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Direct and indirect drivers of change in biodiversity and nature’s contributions to people
Stockholm University, Faculty of Science, Stockholm Resilience Centre.
Stockholm University, Faculty of Science, Department of Physical Geography.ORCID iD: 0000-0002-2325-1609
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2018 (English)In: The IPBES regional assessment report on biodiversity and ecosystem services for Europe and Central Asia / [ed] M. Rounsevell, M. Fischer, A. Torre-Marin Rando, A. Mader, Bonn, Germany: Secretariat of the Intergovernmental Science-Policy Platform on Biodiversity and Ecosystem Services , 2018, p. 385-568Chapter in book (Refereed)
Place, publisher, year, edition, pages
Bonn, Germany: Secretariat of the Intergovernmental Science-Policy Platform on Biodiversity and Ecosystem Services , 2018. p. 385-568
National Category
Biological Sciences Environmental Sciences Physical Geography
Research subject
Physical Geography
Identifiers
URN: urn:nbn:se:su:diva-167035ISBN: 978-3-947851-03-4 (print)OAI: oai:DiVA.org:su-167035DiVA, id: diva2:1296104
Available from: 2019-03-13 Created: 2019-03-13 Last updated: 2019-04-12Bibliographically approved
In thesis
1. Unravelling Sustainability: The complex dynamics of emergent environmental governance and management systems at multiple scales
Open this publication in new window or tab >>Unravelling Sustainability: The complex dynamics of emergent environmental governance and management systems at multiple scales
2019 (English)Doctoral thesis, comprehensive summary (Other academic)
Abstract [en]

This thesis adopts a complex systems approach to investigate the dynamic emergence of sustainable environmental governance and management systems in multiple contexts in Europe. Accelerating rates of environmental degradation across the world have called the legitimacy of previous environmental governance and management arrangements into question. Top-down, linear optimisation approaches have failed to account for the inherent complexity of social-ecological systems, upon which human society is entirely reliant for long-term survival. Systemic interdependence between ecological and human systems underscores the “wicked” nature of environmental problems, which are characterised by multi-dimensional values and competing interests among stakeholders and actors at multiple levels and across divergent spatial and temporal scales. Sustainability objectives therefore mandate the evolution of new environmental governance and management systems that are capable of engaging with complexity and dynamism. Employing a methodology based on comprehensive literature assessment, case studies and qualitative systems modelling methods, this thesis clearly identifies the structurally complex systems within which studied environmental governance and management arrangements took place. However, the degree to which these systems indicated the emergence of integrated and/or adaptive approaches, proposed by recent sustainability theories, was more uneven across governance levels and contexts. Key constraints related to the continued dominance of top-down institutional and regulatory frameworks, the availability of adequate inputs (primarily financial) for new approaches and initiatives, socio-cultural influences, and to the complexity and concomitant uncertainty of social-ecological system dynamics. Identified opportunities from across cases related to supra-national institutions, a shift of value preferences amongst stakeholders, and the perverse opportunities arising from chronic environmental degradation and/or acute social/ecological crises. Strategies enabling emergent governance and management approaches included strengthening the legitimacy of new actors, actively managing and integrating the perceptions of stakeholders, learning by doing and sharing, and recruiting and enabling active, hybridised leadership. Importantly, key constraints and opportunities remain largely out of reach for actors and stakeholders at lower levels. Feedback mechanisms by which bottom-up initiatives can influence higher level institutional development are lacking, poorly understood, or are dominated by long delays. These dynamics impede sustainability transitions.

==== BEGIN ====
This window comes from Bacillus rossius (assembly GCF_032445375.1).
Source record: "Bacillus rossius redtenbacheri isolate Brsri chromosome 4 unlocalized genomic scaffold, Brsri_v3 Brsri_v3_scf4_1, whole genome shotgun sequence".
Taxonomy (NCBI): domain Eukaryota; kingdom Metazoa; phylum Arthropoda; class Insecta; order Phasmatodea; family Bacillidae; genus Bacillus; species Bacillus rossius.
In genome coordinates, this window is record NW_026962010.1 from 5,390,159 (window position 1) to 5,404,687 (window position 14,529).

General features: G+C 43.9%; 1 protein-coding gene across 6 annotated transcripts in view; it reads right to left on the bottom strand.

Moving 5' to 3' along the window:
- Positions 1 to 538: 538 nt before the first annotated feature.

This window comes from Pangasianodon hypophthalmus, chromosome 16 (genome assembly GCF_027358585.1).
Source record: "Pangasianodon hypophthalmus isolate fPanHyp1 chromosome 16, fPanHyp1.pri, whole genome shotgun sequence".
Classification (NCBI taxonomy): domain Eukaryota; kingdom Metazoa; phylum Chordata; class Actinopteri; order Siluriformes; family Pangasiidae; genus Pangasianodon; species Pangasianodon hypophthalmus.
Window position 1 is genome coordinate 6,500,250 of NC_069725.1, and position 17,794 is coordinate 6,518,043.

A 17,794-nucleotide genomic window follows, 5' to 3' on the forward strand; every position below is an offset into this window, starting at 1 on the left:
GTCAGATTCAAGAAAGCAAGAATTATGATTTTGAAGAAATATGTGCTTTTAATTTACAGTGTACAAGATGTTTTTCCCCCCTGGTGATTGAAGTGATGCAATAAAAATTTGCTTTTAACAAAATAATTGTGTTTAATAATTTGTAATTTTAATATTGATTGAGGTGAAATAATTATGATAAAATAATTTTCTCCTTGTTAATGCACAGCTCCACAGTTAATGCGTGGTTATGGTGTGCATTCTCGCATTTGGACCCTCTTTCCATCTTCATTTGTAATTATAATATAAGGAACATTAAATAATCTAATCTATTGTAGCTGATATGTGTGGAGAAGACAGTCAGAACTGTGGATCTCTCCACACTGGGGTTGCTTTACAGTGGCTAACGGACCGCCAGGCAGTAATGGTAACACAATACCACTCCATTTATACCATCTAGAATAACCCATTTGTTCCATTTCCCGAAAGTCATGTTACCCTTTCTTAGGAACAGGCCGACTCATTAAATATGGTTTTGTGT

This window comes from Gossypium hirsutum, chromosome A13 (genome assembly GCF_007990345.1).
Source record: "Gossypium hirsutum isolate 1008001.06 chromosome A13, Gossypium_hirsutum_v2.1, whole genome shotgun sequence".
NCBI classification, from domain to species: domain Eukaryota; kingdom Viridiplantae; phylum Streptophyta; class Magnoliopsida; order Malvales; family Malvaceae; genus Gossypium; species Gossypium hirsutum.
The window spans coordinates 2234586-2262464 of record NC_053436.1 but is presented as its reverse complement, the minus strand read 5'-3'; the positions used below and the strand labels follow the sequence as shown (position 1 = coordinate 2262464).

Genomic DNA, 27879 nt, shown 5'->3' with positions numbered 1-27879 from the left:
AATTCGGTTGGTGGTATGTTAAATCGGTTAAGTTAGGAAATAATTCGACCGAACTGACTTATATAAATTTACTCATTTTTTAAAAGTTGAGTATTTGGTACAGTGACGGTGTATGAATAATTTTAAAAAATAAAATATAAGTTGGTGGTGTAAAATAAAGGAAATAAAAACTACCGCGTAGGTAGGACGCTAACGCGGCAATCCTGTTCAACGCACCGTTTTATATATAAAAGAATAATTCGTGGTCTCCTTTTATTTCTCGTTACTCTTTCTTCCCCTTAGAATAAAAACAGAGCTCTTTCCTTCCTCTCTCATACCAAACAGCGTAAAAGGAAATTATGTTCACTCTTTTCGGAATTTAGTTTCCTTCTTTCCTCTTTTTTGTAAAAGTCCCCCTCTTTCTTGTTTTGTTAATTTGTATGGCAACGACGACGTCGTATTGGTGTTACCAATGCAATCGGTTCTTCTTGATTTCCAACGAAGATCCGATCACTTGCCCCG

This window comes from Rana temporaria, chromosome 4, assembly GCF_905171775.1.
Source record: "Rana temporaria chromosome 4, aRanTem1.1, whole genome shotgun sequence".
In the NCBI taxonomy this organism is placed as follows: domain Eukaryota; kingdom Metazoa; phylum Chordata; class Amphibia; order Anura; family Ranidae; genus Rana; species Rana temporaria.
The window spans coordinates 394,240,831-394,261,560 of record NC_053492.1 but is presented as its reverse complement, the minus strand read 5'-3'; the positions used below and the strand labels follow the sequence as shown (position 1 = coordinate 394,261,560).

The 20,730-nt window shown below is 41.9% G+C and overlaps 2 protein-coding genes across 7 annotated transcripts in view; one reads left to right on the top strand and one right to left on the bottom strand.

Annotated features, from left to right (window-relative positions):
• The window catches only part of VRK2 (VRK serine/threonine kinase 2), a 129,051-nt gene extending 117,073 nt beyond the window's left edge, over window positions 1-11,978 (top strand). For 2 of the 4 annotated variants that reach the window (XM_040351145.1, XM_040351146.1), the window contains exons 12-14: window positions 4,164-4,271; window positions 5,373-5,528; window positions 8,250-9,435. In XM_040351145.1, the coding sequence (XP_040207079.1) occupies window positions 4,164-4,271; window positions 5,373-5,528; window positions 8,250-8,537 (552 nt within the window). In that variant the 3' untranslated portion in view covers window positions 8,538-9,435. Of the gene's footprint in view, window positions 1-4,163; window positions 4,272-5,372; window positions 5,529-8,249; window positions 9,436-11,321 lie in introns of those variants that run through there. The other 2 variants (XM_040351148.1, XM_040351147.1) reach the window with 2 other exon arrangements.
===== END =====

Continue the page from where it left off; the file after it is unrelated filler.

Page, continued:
Place, publisher, year, edition, pages
Stockholm: Department of Physical Geography, Stockholm University, 2019. p. 98
Series
Dissertations in Physical Geography, ISSN 2003-2358 ; 1
Keywords
Integrated adaptive environmental governance and management, Social-ecological system dynamics, Complex systems, Sustainability transitions, Sustainability strategies, Multi-level governance, Causal loop diagrams, Green Infrastructure, Landscape restoration, Habitat restoration, Biodiversity conservation, Comprehensive planning, Stakeholder participation, System thinking, Water Framework Directive, Sustainable water governance, Collaborative learning, Communities of practice, Knowledge management
National Category
Physical Geography Environmental Sciences
Research subject
Physical Geography
Identifiers
urn:nbn:se:su:diva-167024 (URN)978-91-7797-666-0 (ISBN)978-91-7797-667-7 (ISBN)
Public defence
2019-05-29, William-Olssonsalen, Geovetenskapens hus, Svante Arrhenius väg 14, Stockholm, 13:00 (English)
Opponent
Supervisors
Funder
Swedish Research Council Formas, 2011-1737
Note

At the time of the doctoral defense, the following paper was unpublished and had a status as follows: Paper 4: Manuscript.

Available from: 2019-05-06 Created: 2019-03-29 Last updated: 2019-05-23Bibliographically approved

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